An exhibition about the most famous ship to have ever sunk was never going to be a dry affair (sorry!) but it’s still surprising to learn that this fun, modern and highly interactive exhibition actually has people in floods of tears – some visitors are shocked to discover that people really died aboard the ship, rather than merely being a celluloid vehicle for Kate and Leo. The Titanic Belfast visitor experience really brings the Titanic to life – more than a crusty museum you can virtually ascend the ship using the same 3D technology seen in Avatar, you float on top of the wreck as it sits on the seabed, and take an internal cable car ride through the ship building process with which the city of Belfast is so proud to be associated; after all it was human error and not poor shipbuilding which proved the downfall of the Titanic, and we learn that tragically, staff on iceberg watch were too busy sending telegrams to earn money from rich passengers to listen to the 80 incoming iceberg warnings. Turns out the people of the city have a saying about The Titanic: ’She was alright when she left Belfast.’

The number one thing to do in many peoples eyes, and essential if you want an understanding of the Troubles that have shaped this city’s identity, are Belfasts’ black taxi tours. There aren’t many UK cities where you feel like you’re visiting a real-life war zone, but here real Belfastians drive you round the highly politically sensitive areas of the city in their own taxis showing you the murals, including the so-called peace wall  –  a compete misnomer as the wall is there to segregate the opposing sides of the community, and there are 88 such fortifications throughout the area including gates which bang shut at night to keep the two sides apart. You can write your name and wishes for peace alongside those of Bill Clinton, whose own inscription has been preserved for posterity in metal.

High tea is a big deal in Belfast and there is no better place to treat yourself in the city centre than by entering the warm embrace of Belfast’s grand dame of hotels, The Merchant. Set in a former bank, the plush yet cosy surroundings of the hotel are a great place to enjoy some deserved decadence.For good measure high tea is served in a newly gilded atrium with blinging chandelier and live piano music playing, while you tuck into sweet treats such as macaroons and mini cakes, all baked on the premises. For really special occasions consider checking into one of the rooms which are a mixture of traditional or art deco in style, or grab a spa treatment followed by a soak in the rooftop hot tub.

A pocket-sized city such as Belfast is best discovered on foot and you can tailor make your tour with Belfast tourist Board guide Dee Morgan, who’ll show you the bars, shopping, culture and history depending on your preferences. Being led down charming lanes, or given an insight into something you might not have otherwise noticed or understood is the perfect way to orient yourself when your first arrive and you can then build on this knowledge by doing your own walking, as long as you can resist the temptation to just walk back into the best of the bars you’ve been introduced to.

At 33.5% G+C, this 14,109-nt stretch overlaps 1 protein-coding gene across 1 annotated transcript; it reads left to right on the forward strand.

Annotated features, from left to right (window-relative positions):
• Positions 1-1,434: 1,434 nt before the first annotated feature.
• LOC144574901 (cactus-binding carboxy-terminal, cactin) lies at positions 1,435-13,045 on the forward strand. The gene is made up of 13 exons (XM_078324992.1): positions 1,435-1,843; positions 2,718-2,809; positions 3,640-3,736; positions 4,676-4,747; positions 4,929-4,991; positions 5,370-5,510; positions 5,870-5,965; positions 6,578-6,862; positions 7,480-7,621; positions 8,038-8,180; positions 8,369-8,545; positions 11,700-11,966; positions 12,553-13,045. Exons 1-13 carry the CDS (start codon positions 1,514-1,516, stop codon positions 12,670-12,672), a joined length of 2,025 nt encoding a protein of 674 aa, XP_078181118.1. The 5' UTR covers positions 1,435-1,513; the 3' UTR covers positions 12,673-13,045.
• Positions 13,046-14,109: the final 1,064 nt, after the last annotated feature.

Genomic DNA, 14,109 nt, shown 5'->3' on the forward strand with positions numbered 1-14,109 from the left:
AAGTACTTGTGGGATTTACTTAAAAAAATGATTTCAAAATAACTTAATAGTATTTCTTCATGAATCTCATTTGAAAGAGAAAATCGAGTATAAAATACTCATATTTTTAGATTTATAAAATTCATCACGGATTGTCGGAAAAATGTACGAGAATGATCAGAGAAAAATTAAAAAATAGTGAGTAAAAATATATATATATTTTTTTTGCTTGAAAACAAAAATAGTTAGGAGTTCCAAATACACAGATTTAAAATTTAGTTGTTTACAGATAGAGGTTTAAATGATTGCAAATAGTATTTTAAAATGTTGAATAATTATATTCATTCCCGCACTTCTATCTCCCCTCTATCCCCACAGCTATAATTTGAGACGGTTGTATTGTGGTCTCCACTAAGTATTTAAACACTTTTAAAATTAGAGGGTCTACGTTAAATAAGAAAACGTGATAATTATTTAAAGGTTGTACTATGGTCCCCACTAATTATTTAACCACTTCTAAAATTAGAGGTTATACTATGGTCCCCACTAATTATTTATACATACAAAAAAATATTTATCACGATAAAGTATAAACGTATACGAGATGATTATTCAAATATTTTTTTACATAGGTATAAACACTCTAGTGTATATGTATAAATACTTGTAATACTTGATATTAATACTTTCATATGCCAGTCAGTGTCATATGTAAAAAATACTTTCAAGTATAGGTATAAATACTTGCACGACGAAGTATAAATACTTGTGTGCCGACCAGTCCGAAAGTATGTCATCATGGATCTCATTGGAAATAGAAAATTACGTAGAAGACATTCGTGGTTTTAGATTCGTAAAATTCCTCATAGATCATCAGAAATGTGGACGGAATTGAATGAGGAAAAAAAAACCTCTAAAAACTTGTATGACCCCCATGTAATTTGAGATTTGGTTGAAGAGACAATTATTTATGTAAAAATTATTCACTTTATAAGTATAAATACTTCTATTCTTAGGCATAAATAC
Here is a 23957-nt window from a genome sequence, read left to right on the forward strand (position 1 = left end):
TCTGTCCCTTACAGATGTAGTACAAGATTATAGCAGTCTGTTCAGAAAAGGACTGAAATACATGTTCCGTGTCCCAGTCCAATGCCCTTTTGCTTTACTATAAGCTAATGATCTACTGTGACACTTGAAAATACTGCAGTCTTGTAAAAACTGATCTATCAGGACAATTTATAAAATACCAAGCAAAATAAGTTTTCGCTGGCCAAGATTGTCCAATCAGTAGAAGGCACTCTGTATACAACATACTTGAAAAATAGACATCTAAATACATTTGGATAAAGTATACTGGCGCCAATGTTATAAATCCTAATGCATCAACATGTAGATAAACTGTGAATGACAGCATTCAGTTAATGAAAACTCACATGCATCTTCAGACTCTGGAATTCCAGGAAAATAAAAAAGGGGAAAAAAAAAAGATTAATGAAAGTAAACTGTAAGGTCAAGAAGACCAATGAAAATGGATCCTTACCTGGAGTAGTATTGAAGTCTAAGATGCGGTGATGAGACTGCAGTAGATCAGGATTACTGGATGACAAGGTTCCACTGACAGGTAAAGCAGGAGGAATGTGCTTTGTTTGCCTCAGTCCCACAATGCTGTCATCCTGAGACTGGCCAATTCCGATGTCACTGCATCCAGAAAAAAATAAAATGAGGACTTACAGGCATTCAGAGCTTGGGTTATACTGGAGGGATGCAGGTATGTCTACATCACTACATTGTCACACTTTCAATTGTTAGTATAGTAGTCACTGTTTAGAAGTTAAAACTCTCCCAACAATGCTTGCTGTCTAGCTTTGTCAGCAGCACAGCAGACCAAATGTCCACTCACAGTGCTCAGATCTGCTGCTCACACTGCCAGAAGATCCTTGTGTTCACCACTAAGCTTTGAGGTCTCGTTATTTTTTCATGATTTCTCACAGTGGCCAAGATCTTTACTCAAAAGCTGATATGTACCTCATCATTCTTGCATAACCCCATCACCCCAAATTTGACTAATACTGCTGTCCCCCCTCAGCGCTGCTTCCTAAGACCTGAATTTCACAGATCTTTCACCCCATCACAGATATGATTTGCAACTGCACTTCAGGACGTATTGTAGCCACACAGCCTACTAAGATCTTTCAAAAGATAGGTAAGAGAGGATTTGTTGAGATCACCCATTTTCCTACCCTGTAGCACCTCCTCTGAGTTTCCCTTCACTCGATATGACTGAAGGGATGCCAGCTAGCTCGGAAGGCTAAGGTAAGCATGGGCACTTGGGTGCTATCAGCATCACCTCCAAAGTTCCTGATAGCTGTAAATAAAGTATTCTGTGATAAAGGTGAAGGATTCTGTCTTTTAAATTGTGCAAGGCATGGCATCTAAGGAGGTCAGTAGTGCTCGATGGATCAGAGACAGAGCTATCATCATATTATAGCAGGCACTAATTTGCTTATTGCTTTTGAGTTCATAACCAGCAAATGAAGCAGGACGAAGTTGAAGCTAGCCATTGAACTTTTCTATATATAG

Belfast has all the shopping you could want without the large distances that characterise most European cities. The Mall here, Victoria Square is part open air and a delight to shop in and around. As well branch of every international store you’re familiar with on the high street there are a few other less recognisable names such as Dunnes Stores plus a sprinkling of specialty Irish shops like The Wicker Man from which to pick up souvenirs and gifts.

The best place to see the view of the city’s rooftops is from the Dome at Victoria Square  – and the best thing is you can go up there whatever the weather and it doesn’t cost a penny. Just jump in one of the elevators inside the shopping complex.

A new addition to the Belfast art scene the MAC has art and culture on three floors plus an enticing all day cafe with free wi-fi and eye-popping cakes. A mix of artistic space, theatre, music and dance in Belfast’s bustling Cathedral Quarter, it’s also a place you can go to hang out by day and take a break from all that sightseeing in chilled-out and welcoming surroundings.

One of Belfast’s oldest buildings, built in 1862 before going on to be used during World War II as a dance hall to help entertain US troops, Ulster Hall is still the city’s main concert venue. It’s well worth trying to get tickets for a gig at this historic building while you’re in town, to tap into the rich cultural history of the building, which has been heavily associated with punk in its time, and was famously meant to be the venue for a gig by The Clash in 1977 that was cancelled at the last minute as no-one would take the risk of insuring them. As well as all the latest bands on tour, the hall plays host to classical music recitals, craft fairs and all sorts of other cultural programs.

Make sure you allow plenty of time for this free museum billed as Northern Ireland’s treasure house, with  an excellent and thorough history of Northern Ireland including moving exhibits about the Troubles. Set within beautiful botanical gardens the display space at The Ulster Museum itself numbers some 8,000 square meters including fine art and ancient artifacts. There’s also a cafe/restaurant and of course, a gift shop.

And finally after all that, yes you deserve a pint of Guinness. And there’s no better place to stop off for one (you are limiting yourself to one, aren’t you?) than the stunning and historical surroundings of The Duke of York pub tucked down one of the oldest charming courtyards in Belfast’s Cathedral Quarter. It’s where Snow Patrol played their first ever gig and remains frontman Gary Lightbody’s favourite boozer, and it is easy to see why.

Source: Savoirthere.com